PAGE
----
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Brief History of a Market Town – 1086 onwards

By the time the Doomsday book was produced in 1086, Grantham had a population of over 1000 people.

During the Medieval period the local wool trade thrived and provided the wealth on which the town was built.  The size and beauty of St Wulfrum’s Church, built largely in the 13th century is testament to this wealth.

During the 16th and 17th centuries Grantham continued to be prosperous through the wool trade, but also because of the quality of the agricultural land in the area and the sale of produce at market.  The town suffered in the Civil War, fought over by both Royalist and Parliamentarian forces and was eventually taken over by Oliver Cromwell’s army.

The 18th century saw the advert of the stage coach. The Great North Road was the main coaching road from London to the north of England and passed through the centre of Grantham.  It brought huge prosperity to all of the towns on its route.

At the height of the coaching boom, 12 stage coaches a day passed through Grantham. The fastest coach to London took 16 hours. Many coaching inns opened to provide overnight accommodation, and a whole service industry grew up to meet the needs of the travellers.

In the 19th Century, Grantham joined the industrial age and the town saw huge expansion. The town was situated on the main north – south rail line which opened in 1852. The arrival of the railway encouraged the development of large scale industry in the town. Firms such as Hornsby’s Ironworks flourished and became a major employer in the town

The 20th Century saw the expansion of the town away from the confines of the early settlement area around the church and the market place. A new urban area sprang up around the Hornsby works in Spitalgate to house many of the industrial and railway workers in this area.

In 1871 after the arrival of the railway, the population of Grantham was 13,325. The cenus records of 2001 records a population of 33,918 and more recent records puts the figure at 36,800.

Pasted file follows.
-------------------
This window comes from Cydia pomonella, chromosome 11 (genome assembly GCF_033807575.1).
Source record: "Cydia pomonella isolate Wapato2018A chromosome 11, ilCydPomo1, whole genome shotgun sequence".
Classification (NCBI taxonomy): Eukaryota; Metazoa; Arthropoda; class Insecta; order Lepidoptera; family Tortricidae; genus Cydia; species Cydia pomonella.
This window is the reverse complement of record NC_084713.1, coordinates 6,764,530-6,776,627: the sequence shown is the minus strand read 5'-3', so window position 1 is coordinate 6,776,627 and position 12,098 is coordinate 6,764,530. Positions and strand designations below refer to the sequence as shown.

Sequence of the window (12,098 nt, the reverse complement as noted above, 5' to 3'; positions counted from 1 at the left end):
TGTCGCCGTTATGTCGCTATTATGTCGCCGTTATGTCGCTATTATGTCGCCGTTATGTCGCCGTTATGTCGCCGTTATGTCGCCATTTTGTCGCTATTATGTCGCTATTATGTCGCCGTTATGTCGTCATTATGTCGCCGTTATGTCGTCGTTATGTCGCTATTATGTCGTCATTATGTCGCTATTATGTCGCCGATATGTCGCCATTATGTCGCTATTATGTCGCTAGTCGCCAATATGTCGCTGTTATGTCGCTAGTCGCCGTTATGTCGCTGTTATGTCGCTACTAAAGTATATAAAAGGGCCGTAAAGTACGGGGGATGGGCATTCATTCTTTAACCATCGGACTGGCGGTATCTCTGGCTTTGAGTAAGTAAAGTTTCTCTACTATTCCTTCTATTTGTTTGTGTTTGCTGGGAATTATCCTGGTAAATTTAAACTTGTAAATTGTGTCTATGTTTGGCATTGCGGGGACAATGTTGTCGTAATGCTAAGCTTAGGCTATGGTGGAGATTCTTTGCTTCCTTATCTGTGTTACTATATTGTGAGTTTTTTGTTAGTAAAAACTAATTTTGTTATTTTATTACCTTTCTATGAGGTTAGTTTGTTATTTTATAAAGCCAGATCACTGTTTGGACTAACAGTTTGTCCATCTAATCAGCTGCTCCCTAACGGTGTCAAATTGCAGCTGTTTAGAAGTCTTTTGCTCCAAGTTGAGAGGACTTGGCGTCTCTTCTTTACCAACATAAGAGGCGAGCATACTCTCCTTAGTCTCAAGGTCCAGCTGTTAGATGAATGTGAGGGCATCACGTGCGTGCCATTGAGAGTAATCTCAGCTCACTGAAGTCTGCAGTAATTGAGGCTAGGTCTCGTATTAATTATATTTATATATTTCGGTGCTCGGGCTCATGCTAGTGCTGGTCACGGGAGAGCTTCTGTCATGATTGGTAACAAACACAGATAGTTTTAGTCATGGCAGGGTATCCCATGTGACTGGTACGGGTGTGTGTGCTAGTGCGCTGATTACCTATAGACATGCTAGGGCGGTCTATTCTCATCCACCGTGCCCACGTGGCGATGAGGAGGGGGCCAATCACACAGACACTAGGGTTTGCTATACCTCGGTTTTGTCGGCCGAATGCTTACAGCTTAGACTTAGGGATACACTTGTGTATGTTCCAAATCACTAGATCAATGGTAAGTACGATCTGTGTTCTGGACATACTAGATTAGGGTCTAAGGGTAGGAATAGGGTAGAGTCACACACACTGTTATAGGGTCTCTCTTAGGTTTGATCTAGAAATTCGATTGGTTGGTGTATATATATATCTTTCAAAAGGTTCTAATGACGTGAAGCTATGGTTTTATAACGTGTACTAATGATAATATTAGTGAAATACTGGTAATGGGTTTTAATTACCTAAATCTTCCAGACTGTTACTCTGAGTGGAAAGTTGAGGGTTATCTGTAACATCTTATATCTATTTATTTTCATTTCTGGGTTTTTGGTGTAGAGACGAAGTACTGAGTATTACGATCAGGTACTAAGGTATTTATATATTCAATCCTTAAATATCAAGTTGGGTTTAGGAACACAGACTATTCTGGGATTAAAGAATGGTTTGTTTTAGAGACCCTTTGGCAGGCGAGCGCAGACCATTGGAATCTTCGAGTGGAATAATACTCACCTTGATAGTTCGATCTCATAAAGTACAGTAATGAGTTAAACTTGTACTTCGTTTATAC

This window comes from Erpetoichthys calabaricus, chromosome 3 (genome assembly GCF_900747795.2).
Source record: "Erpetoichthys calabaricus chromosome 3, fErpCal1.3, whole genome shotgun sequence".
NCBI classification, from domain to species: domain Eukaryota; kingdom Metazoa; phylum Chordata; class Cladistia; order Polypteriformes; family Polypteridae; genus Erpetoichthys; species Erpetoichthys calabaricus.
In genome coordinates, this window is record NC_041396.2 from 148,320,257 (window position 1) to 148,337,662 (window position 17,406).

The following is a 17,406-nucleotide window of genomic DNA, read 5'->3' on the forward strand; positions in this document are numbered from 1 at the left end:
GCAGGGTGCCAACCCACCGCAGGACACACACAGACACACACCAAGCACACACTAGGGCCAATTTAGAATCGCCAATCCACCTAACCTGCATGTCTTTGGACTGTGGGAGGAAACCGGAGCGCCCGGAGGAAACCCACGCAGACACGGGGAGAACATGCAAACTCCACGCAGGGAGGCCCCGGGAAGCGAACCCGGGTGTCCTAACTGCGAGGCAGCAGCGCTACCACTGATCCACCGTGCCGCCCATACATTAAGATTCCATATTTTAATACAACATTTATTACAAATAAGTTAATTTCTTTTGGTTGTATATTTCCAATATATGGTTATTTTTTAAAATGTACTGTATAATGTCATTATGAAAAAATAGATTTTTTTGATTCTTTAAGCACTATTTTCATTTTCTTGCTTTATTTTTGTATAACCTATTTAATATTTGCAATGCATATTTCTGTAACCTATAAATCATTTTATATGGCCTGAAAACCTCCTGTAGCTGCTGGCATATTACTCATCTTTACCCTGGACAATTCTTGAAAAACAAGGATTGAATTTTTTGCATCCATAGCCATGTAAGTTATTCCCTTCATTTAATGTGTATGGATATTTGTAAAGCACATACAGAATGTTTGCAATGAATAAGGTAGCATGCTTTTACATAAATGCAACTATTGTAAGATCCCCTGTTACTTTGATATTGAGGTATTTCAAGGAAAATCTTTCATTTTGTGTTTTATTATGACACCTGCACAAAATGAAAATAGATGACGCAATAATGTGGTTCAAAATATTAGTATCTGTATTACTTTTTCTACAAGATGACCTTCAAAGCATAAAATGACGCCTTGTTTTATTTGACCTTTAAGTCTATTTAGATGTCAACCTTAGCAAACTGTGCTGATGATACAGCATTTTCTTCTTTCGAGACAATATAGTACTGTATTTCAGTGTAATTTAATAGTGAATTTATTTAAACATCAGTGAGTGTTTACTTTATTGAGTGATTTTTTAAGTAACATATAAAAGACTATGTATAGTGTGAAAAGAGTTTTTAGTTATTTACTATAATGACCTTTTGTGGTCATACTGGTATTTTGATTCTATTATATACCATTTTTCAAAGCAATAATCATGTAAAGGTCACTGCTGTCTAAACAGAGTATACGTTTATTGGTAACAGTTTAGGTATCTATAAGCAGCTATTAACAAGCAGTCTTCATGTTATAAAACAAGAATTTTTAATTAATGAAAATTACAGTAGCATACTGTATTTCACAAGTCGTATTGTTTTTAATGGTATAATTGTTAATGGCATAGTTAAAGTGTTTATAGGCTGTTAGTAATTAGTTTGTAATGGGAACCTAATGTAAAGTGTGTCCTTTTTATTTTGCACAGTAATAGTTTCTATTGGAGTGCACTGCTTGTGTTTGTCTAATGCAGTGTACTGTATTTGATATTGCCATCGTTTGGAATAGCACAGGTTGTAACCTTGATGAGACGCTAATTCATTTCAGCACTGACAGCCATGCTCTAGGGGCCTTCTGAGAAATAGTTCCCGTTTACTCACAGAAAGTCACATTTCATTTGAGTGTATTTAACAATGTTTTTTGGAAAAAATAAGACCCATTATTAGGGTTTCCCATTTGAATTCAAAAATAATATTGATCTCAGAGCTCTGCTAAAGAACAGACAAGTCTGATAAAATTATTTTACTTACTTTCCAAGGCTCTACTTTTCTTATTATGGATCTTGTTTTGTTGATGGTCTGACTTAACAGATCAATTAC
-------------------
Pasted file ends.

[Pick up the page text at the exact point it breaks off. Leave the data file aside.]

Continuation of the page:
Brief History of a Market Town – Early Settlement

The Market Place facing east.

People have lived in the Grantham area for thousands of years. Archaeological material suggests that people were living here after the end if the last Ice Age, known as the Mesolithic period (c.10,000-4,000BC) and remained here until the Neolithic period (c. 4000-2200 BC)

However, the earliest evidence of settlement within the area now occupied by the town dates to the Bronze Age (c.2300-700BC)  In the Iron Age (c.700BC – 43 AD) a major trackway used by the local tribe, the Coritani, passed through Saltersford. It is believed that by the 1st century AD there was a settlement there.

In 43 AD the Roman army invaded Britain. They built roads and forts so towns and settlements developed around them. The famous Roman road, Ermine street, connecting London with York via Lincoln, ran past Grantham and is now know as the High Dyke. There was no Roman settlement in the town of Grantham.

As the Roman occupation of Britain was ending in the 5th century AD, the Anglo Saxons arrived and settled in eastern areas of Britain. It is from the Anglo Saxons that we get the word Grantham meaning ‘ a village on a gravel bank’. The word ‘Ham’ being the Saxon for ‘Village’ The Anglo Saxons were the first people to make a defined, permanent settlement within the area of Grantham town. They initially built small settlements between Spitalgate and Manthorpe between 400 and 600AD

Castlegate, Grantham c.1860/70s

During Saxon times the town and the surrounding area were part of the land belonging to the King’s wife, and the Queen had a Royal Hall in the town.

 St Wulfram’s Church was also founded during this period, as a small timber or stone building on the site of the present church.

The Castlegate area eventually became the main centre of the Saxon settlement, which focussed around the church and the market place. The market was originally held in front of the church and became an important local trading centre.

During the 9th century the Vikings settled in Grantham and developed the town into a regional centre. They left there mark on the street names in the town which contain the Danish word for street, ‘Gata’: Castlegate, Westgate.

 
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